Jammin’ with the Jonas Brothers
My dear friend Kim is the world’s best mom. I am the world’s second best.
Why does Kim beat me for top honors? Because when tickets for the summer’s hottest concert—the Jonas Brothers at Nissan Pavilion, for those of you lucky ducks who don’t have the words to “Burnin’ Up” burned into your brain—went on sale, she didn’t hesitate to buy a bunch. Why am I happy to be, quite literally, second banana in this rockin’ produce department? Because when Kim wound up with two extra tickets, I didn’t stop and think and wait and wonder (like I did the first time). I offered her double on the spot (she didn’t take it), and called it a day.
Or, to be accurate, I called it a date. With my older son, Casey.
See, both my sons are learning to play electric guitar and every afternoon they jack up their amps and jam with the Jonas’s. It’s an interesting sound, rather akin to the noise a cat might make if you bathed it in a blender. But at least they’re practicing. And I’m certain at some point they’ll get good and then my husband will stop running through the house, palms pressed to his ears, screaming, “Susan, what is that sound?”
The fact that there were only two tickets wasn’t too troublesome. Why? Because the day of the concert was also the first day of my younger son’s four day stay at shooting camp. Hallelujah for the nice folks at 4-H! Wonderful of them to coordinate with the people at the Nissan Pavilion, don’t you think? Yes, at the very moment my little guy would be taking target practice, Casey and I would be taking the opportunity to stock up on Jonas Brothers tee shirts. And CDs. And posters of Kevin, Nick, and Joe in all manner of “aren’t we cool?” and “come hither” poses, and one of a perky little brunette with a whole Punky Brewster-meets-Debbie Gibson thing going on named Demi Lovato.
Who? I asked my son.
Their opening act, mom.
Demi Lovato, mom. From Camp Rock. C’mon, mom. Keep up.
I try to stay current. Really I do. But sometimes I miss the boat. I mean the band. Or at least their opening act.
In any case, on the morning of the concert, a few crucial details had to be dealt with. First, I needed to decide what we’d bring. A blanket, two pairs of binoculars (Hey, seeing from lawn seats is tough, but at least we’d be breathing the same air as the cutest boys from Jersey since Bon Jovi.), and money to feed my eternally hungry escort. (Note to self: never again permit perpetual eating machine to “help” shop supermarket snack aisle. A hundred bucks on Tostitos, Cheese-Its, and Chips Ahoy is a shameful waste of money. Particularly since most of it was consumed before it went in the cart.)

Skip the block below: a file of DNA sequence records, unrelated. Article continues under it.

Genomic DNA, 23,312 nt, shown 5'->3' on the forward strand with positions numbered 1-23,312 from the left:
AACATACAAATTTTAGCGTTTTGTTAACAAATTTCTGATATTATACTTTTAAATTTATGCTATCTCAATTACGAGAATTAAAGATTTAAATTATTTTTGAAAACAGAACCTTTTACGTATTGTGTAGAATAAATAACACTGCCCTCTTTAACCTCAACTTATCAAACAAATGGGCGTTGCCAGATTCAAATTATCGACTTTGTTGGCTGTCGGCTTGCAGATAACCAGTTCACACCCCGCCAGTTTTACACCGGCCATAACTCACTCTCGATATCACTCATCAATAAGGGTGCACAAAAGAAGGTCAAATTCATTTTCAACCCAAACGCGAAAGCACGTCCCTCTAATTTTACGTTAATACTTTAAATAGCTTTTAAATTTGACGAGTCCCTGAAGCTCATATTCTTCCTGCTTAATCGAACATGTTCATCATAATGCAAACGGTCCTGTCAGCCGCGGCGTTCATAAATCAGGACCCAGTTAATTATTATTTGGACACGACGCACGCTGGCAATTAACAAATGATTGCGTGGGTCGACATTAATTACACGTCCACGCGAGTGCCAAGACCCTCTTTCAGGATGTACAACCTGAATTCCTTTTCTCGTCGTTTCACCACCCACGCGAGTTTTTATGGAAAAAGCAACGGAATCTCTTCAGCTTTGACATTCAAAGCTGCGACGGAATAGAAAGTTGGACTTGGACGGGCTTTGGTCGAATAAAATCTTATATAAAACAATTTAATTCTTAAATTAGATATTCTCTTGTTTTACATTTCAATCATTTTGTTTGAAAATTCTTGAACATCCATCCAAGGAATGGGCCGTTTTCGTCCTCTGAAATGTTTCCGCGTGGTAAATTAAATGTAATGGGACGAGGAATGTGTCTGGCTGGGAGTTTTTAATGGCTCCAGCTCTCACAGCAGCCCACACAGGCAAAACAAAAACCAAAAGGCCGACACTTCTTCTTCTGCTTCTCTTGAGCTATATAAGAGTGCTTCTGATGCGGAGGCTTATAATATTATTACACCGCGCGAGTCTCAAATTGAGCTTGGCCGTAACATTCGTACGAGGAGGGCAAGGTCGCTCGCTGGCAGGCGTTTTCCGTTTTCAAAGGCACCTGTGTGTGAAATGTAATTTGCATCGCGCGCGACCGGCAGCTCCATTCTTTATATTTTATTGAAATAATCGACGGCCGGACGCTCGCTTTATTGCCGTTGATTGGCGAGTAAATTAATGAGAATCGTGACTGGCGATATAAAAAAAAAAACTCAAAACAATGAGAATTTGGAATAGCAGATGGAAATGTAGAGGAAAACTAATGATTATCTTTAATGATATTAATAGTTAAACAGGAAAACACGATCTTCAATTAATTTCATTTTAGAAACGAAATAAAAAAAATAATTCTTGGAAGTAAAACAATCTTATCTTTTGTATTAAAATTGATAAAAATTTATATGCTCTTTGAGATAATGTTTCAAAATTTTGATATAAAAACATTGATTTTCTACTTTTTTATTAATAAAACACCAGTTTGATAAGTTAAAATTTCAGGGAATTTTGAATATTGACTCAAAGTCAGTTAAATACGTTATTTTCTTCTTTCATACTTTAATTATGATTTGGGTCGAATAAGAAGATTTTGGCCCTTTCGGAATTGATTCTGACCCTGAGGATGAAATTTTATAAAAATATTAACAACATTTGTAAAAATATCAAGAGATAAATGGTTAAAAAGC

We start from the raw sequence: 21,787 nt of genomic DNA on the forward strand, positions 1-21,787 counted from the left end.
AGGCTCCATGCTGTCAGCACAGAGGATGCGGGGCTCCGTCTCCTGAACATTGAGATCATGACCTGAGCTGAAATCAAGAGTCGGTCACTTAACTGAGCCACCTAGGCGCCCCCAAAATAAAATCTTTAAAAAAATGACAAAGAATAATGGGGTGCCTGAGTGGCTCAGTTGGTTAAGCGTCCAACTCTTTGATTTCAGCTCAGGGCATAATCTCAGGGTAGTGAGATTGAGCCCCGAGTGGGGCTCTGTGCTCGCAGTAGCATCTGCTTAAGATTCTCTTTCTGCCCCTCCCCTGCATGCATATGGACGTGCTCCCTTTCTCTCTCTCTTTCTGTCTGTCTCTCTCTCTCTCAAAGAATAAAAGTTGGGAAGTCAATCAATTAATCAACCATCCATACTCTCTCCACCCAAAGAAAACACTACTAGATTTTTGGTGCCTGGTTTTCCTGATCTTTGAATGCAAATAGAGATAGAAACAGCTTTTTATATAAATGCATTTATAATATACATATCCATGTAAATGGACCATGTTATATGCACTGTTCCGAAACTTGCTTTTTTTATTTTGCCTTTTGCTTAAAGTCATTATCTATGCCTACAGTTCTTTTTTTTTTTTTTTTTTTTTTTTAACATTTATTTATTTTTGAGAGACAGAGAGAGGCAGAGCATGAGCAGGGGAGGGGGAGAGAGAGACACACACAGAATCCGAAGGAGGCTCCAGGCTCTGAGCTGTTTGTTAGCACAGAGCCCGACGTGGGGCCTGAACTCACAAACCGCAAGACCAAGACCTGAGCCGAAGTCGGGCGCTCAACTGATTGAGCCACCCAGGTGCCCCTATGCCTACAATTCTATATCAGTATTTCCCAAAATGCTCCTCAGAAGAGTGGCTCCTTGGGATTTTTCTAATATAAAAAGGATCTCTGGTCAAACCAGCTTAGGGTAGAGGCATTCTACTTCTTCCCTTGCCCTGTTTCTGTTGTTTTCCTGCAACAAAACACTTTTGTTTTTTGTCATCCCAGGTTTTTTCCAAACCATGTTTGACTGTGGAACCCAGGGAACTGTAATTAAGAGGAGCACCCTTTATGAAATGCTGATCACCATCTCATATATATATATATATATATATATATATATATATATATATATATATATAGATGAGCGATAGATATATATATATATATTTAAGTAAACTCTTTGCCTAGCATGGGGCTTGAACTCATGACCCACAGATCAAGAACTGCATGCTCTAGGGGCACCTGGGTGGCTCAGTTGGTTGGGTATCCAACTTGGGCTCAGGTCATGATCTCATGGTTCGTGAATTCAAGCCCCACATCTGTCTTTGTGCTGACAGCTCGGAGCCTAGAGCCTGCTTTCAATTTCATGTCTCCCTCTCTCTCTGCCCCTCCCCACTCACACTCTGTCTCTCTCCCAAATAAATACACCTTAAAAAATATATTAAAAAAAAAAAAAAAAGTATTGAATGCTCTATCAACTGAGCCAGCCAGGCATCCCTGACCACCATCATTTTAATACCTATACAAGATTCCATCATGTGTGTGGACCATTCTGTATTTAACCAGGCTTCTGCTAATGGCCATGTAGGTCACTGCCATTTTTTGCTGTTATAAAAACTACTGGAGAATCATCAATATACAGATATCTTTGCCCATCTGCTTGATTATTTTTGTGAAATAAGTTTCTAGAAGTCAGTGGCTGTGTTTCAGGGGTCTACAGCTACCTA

Then I had to decide what to wear. I threw open my closet and looked at my clothes. The last time I went to a concert was before I had kids. Was my Jackson Browne at the Beacon Theater belly shirt appropriate? Or maybe my Bob Seger at Madison Square Garden sweatshirt? I could wear both; it might get chilly. Or better yet, something Springsteen. My “No Nukes” tank top would be perfect.
I reached in and started rifling. Then rifling turned to ransacking. They were here the last time I looked! But when had I last looked? 1989? 1990? I had the gnawing sense that my cute Jackson Browne top had long ago been demoted to dust rag duty (a memory so painful, I practically need an epidural to endure it), and my Seger and Springsteen stuff had most likely met a similar fate.
“Casey!” I shouted. “We can’t go.” My six-foot-five heartbreaker was across the hall in a heartbeat. (It’s astonishing how fast kids can move when chores are not involved.) “Why not?” “I have nothing to wear,” I whined. He looked at the pile of clothes at my feet, and on the bed, and draped over the chair. And he started to laugh. “Mom, we can’t go because I’m grounding you for this room.” “I know, I know,” I replied, embarrassed at behaving like a child in front of my suddenly very mature first born child. “All this stuff and no concert tee shirts!”
He just looked at me and pulled at his shirt, his New York Giants shirt. “Mom,” he said quietly, “I don’t have a concert tee shirt to wear, either. This is MY first concert.”
Earth to Susan. It might have been all about you and your “No Nukes” tank top twenty-five years ago, but once the plus sign turned pink, that show closed forever. Now it’s all about Madden ’09, and iPhones, and Cloverfield 2, and some singer named Avril Lavigne, whose first name I’m totally convinced is a typo, and of course Kevin, Nick, and Joe. Snap out of it, woman, and get your kid to the concert!
He was still standing there, looking at me. “Mom,” he prodded, “you’re being ridiculous. We gotta get going.” No, no, I thought. I am not being ridiculous. I am getting dressed and I am taking my son to see the Jonas Brothers, to experience the magic of live, loud music (and to begin his descent, like his mother and father before him, into rock ‘n roll induced deafness). And to purchase his first shamefully overpriced concert tee shirt.
I am not being ridiculous. I am being the world’s second best mom. And I’m buying myself a little something to celebrate that fact when I get there. After all, I appear to be out.